• Langfield-Smith, K., Smith, D., Andon, P., Hilton, R., & Thorne, H. (2018). Management Accounting: Information for Creating and Managing Value 8e. McGraw-Hill Higher Education (Australia) North Ryde NSW.

Other recommended references

  • Horngren, C.T., Datar, S.M., Foster, G., Rajan, M.V. and Ittner, C. (2014) Cost accounting: A managerial emphasis 2e. McGraw-Hill Higher Education (Australia) North Ryde NSW.
  • Langfield-Smith, K., Thorne, H., & Hilton, R. W. (2015). Management accounting: Information for creating and managing value 7e. McGraw-Hill Higher Education (Australia) North Ryde, NSW. 
  • Mowen, M, Hansen, D., Heitger, D., Sands, J., Winata, L. and Su, S. (2016). Managerial Accounting 1e.Cengage Learning, South Melbourne, Australia.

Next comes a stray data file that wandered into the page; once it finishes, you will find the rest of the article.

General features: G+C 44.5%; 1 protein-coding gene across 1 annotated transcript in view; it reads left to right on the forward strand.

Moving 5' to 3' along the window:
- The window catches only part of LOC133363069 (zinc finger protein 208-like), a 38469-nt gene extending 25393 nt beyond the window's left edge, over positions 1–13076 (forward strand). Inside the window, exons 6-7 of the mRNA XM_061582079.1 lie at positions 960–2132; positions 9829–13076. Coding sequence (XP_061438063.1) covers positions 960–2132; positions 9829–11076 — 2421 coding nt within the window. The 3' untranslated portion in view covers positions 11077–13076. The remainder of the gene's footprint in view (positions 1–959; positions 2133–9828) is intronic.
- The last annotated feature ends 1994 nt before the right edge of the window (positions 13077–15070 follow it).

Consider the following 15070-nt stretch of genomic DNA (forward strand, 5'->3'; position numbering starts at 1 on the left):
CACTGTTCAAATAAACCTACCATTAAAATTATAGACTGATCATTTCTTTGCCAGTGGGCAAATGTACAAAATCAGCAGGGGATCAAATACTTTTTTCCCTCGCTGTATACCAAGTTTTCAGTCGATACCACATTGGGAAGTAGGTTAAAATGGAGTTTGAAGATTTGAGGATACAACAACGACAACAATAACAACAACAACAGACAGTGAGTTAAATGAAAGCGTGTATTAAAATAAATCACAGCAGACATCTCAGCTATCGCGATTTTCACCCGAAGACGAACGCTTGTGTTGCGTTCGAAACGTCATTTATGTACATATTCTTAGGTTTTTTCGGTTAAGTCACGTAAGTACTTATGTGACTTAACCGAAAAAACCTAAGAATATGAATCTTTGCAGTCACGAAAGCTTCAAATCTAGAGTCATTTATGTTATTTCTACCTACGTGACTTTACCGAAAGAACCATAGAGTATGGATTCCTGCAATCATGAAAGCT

• Weygandt, J.J., Kimmel, P.D., and Kieso, D.E. (2014) Managerial accounting: Tools for business decision making, 7e. John Wiley & Sons, New Jersey. 

Journal articles

  • Anessi-Pessina, E., Barbera, C., Sicilia, M., & Steccolini, I. (2016). Public sector budgeting: A European review of accounting and public management journals. Accounting, Auditing and Accountability Journal, 29(3), 491-519. 
  • Christ, K. L., & Burritt, R. L. (2015). Material flow cost accounting: A review and agenda for future research.
  • Gullberg, C. (2016). What makes accounting information timely? Qualitative Research in Accounting and Management, 13(2), 189-215. 
  • Wall, F. (2016). Agent-based modeling in managerial science: an illustrative survey and study. Review of Managerial Science, 10(1), 135-193.
  • Unger, O., Szczesny,A., Holderried, M. (2019) Does performance pay increase productivity? Evidence from a medical typing unit. Management Accounting Research, Available at :